3.  You will never be left alone with the person you admire.  At least for the time being.  Don't ask for this to be changed.  (One-on-one does not feel age appropriate to us for our boys at this point).  If you should break this rule, there will be consequences.  Big ones.  Don't go there.

4.  Middle school and high school are times to have fun and make memories.  Avoiding drama helps tremendously to accomplish this.  That means keeping things casual.  We won't have your crush's parents over for dinner.  Except, of course, unless we were already friends with them first.  In that case, we are letting y'all tag along within our friendship.  Not vice versa.

5.  Keep things close to the vest.  Do not share details or break confidences about who people like, including yourself.  Limit ammunition for drama, in other words.  This is part of guarding your heart.  This pertains to face-to-face conversations, texts, KIK's, Instagrams, tweets, facetimes, and any other technology I'm not aware of just yet.  Refuse to get on the gossip train.

6.  Expect your parents to stalk you.  It is our job.  That means we WILL read your texts and such and we will ask questions and expect dialogue about anything we read that we need clarification about.  This is part of you being under the umbrella of our authority and protection.  Protection for your heart and your purity.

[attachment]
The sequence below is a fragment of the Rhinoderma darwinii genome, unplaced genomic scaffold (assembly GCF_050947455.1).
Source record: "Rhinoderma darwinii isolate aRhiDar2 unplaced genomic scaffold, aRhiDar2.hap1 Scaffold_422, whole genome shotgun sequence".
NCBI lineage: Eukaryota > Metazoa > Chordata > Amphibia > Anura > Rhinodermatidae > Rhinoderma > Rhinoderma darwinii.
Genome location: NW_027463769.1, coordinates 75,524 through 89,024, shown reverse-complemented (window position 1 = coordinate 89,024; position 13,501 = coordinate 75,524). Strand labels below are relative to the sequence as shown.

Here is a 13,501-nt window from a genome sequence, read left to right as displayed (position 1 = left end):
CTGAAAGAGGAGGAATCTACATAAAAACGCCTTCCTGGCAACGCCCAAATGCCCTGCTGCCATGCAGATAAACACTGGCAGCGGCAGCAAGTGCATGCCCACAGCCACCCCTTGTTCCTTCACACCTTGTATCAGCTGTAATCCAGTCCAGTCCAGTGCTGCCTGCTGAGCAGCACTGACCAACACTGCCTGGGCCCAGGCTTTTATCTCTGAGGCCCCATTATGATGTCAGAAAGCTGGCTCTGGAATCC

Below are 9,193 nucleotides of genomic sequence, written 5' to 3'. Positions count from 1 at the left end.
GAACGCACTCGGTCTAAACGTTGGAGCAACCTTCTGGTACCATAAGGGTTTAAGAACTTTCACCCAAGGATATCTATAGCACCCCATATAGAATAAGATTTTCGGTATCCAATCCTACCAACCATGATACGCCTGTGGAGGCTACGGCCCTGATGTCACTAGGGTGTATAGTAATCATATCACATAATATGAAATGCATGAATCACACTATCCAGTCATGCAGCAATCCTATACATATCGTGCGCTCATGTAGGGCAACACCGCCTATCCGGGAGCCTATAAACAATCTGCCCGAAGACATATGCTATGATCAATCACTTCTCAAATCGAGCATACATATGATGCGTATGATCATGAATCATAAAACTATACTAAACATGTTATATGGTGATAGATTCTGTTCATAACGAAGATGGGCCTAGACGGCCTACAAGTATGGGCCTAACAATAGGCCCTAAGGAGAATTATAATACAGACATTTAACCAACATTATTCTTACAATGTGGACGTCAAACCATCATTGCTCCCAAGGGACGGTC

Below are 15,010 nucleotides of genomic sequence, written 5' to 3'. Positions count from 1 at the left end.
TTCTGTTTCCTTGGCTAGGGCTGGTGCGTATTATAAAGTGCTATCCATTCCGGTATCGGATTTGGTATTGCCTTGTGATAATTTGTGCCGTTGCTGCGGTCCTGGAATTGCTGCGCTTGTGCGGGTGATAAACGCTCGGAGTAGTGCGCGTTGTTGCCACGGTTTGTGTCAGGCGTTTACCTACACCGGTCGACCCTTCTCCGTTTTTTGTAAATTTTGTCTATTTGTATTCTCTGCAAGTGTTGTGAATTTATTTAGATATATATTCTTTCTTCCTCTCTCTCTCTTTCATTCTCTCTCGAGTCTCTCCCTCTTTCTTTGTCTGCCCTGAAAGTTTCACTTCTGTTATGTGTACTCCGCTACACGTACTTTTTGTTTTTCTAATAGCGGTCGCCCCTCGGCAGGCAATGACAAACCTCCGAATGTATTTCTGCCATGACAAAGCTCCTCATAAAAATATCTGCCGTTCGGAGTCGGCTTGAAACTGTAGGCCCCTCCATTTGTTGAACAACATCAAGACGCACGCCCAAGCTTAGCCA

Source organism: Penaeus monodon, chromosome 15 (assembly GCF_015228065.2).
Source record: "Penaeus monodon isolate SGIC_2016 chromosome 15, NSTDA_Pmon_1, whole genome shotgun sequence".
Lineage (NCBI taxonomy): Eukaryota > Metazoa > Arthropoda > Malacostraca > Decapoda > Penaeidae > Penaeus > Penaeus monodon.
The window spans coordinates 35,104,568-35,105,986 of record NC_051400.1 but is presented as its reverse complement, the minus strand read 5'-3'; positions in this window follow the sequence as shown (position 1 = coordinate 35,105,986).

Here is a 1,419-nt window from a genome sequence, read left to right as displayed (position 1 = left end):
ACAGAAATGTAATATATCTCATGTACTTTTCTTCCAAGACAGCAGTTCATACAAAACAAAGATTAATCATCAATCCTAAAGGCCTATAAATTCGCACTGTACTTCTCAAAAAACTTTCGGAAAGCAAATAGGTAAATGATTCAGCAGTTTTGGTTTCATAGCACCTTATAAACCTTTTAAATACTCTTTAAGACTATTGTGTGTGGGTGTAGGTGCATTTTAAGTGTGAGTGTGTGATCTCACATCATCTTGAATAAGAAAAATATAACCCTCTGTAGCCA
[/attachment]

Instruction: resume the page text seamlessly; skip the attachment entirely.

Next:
7.  Choose friendships well.  Walk with the wise and become wise, for a companion of fools suffers harm. Proverbs 13:20.  This goes for people of the opposite sex whom you admire and want to hang out with, in a group.  With adult supervision.   We reserve the right, as nosy and mean parents, to intercede if we see you choosing poorly.  The company you keep reflects on your reputation.  And it influences you, of course.

8.  You are expected, as gentlemen, to treat a girl with the utmost respect.  When the time comes that you may wish to ask a girl out for real--later on--or consider her someone you might want to pursue a more serious relationship with, then you will be expected to ask for her father's permission.  She was his first.  The same in reverse for our daughter.  If he won't come talk to us and respect us, then he surely isn't suitable for you.